So you’ve been blogging for a while, and you’ve even bought a nice DSLR to step up your blogging game. But what now? How do you use this new fancy piece of equipment that you purchased for $500+ dollars. Sure, you can read the manual but that’s a snorefest. Here are some photography mistakes that you might be making and how to fix them:
BTW: All my photos in this post are completely unedited except for resizing them.
Shooting in Automatic Mode
You’ve bought this great camera and you should be using it to it’s full potential. Don’t be scared to put it into a mode other than automatic. You’ll get much better pictures once you start to learn the features. There will definitely be some trial and error, but after a while you’ll get it. The three main settings that to adjust are Aperture (f-stop), Shutter Speed, and ISO. First off, I started in Aperture Priority mode, it’s marked with “AV’ on your settings wheel. When you shoot aperture priority mode, you set the aperture and also the ISO. The camera will then set a shutter speed for you so that the picture is properly exposed. Aperture priority mode is powerful because it is amazingly simple to use, and still allows the photographer a lot of creative choice. In fact, most competent photographers use aperture priority mode every single day.
On my camera, you can also do an auto ISO. So I started off with doing an Aperture priority mode, auto ISO, and only working on the shutter speed. Now that I’m a bit more familiar with Aperture and F-stops, I work fully off manual mode and keep auto-ISO on. All I do is adjust shutter and aperture and I’m good to go.
Shutter speed is pretty simple. Shutter speed is measured in fractions of seconds. The bigger the denominator the faster the speed (i.e. 1/1000 is much faster than 1/30). A slow shutter speed keeps your shutter open longer. The benefit to this is that since your shutter is open longer, it will let in more light giving you brighter photos. The downfall to this is that since the shutter is so slow, any motion will be very blurry. So sports photos, anything that’s moving in the breeze, or even a shaky hand can mess up a photo at a low shutter speed. If you need to have your shutter speed that low to get more light into your photo, it’s best to use a tripod.
ISO also helps with light and the “grainy-ness” or noise of a photo. Since I don’t manually adjust mine, I won’t speak to this but you can take a look at this handy cheat sheet.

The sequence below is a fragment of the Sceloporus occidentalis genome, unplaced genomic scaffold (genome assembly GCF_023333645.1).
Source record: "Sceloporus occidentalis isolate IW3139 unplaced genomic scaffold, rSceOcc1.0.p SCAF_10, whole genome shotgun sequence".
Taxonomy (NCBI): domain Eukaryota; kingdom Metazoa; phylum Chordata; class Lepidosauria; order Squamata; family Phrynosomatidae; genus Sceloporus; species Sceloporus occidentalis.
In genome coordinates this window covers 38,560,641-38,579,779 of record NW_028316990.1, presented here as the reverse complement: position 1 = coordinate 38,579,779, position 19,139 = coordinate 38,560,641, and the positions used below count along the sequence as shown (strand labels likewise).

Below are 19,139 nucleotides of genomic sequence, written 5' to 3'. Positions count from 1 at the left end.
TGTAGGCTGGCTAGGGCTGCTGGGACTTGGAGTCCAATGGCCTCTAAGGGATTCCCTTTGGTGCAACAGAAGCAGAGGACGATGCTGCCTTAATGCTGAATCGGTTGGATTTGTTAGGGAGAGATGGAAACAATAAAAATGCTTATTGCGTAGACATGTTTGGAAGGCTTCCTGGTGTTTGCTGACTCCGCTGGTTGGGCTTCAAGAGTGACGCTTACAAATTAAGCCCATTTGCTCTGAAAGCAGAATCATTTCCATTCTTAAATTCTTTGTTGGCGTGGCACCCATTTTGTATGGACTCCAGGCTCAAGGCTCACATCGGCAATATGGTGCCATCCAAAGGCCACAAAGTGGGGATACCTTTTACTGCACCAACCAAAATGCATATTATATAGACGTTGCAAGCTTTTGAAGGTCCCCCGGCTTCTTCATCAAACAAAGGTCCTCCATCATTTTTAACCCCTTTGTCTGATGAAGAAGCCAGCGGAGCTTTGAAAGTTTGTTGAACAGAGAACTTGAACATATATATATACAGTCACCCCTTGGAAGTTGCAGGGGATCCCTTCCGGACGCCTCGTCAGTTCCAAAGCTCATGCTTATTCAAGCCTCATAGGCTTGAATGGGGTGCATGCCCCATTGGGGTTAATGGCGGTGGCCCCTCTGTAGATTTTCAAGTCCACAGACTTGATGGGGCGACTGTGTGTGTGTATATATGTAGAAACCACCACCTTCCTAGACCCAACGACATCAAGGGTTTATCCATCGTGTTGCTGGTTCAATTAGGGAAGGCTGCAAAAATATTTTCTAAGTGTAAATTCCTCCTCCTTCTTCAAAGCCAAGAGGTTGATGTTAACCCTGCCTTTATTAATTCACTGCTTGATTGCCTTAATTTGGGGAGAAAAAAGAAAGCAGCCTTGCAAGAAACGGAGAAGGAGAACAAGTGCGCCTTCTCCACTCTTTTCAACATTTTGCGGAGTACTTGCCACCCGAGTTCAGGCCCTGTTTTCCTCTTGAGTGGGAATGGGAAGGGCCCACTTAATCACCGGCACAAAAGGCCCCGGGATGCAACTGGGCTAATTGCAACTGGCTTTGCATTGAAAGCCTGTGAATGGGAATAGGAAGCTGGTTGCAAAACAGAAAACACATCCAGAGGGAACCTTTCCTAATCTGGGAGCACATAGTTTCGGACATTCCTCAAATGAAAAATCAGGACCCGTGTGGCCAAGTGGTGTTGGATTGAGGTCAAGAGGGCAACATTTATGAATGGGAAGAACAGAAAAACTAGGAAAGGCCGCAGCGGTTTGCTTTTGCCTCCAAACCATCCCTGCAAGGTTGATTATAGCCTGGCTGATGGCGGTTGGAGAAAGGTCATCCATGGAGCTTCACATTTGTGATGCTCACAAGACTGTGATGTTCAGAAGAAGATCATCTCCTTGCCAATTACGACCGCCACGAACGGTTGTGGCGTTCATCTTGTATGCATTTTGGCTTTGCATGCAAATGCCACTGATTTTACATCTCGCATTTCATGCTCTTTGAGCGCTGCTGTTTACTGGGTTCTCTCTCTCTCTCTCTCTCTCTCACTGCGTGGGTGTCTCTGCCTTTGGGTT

Hand in hand with getting brighter photos are F-Stops and Aperture. The lower the F-Stop means you have a bigger aperture (think the pupil of your camera). The more open the aperture is (the lower your f-stop is) the more light your photos can take in. Another thing you’ll adjust with aperture is depth of field. Depth of field is basically that creamy dreaminess that blurs the background but keeps the subject nice and clear.
To learn more about that and to get more in depth to shutter speed, aperture, and ISO, check out this article.
This will now lead into the next part…
Ignoring Your Light Meter
Like I said before, reading manuals are a snorefest. Except I probably could have benefited from reading the manual for this one. No other “Starter Photography” guides helped me with this. When you take a photo you’ll see an indicator that looks like this:
See the meter that goes from -3 to +3? That’s the indicator of your exposure. You want to aim to get it right on zero. -3 means it’s underexposed and too dark, and +3 means it’s over exposed and too bright. As you adjust your settings, this indicator will move around. So before you even start taking photos, aim up your camera and check your meter. You’ll know what to adjust based on this. Here’s some examples of some photos I took and what settings they were at.
These were taken inside a restaurant at around noon, two months after I started playing with my camera.
So I started off, and I obviously didn’t look at my light indicator. Wayyyyy too dark. So I decided to pop down the shutter speed even slower. Still too dark. So this time, I popped down both the aperture and shutter speed even further and I got a decent photo. If I had to shoot this again, I would have dropped down the aperture more and kept the shutter speed probably at 1/80. A shutter speed of 1/30 is very slow and I’m surprised I even got this clean of a shot without using a tripod. I must have had really steady hands that day.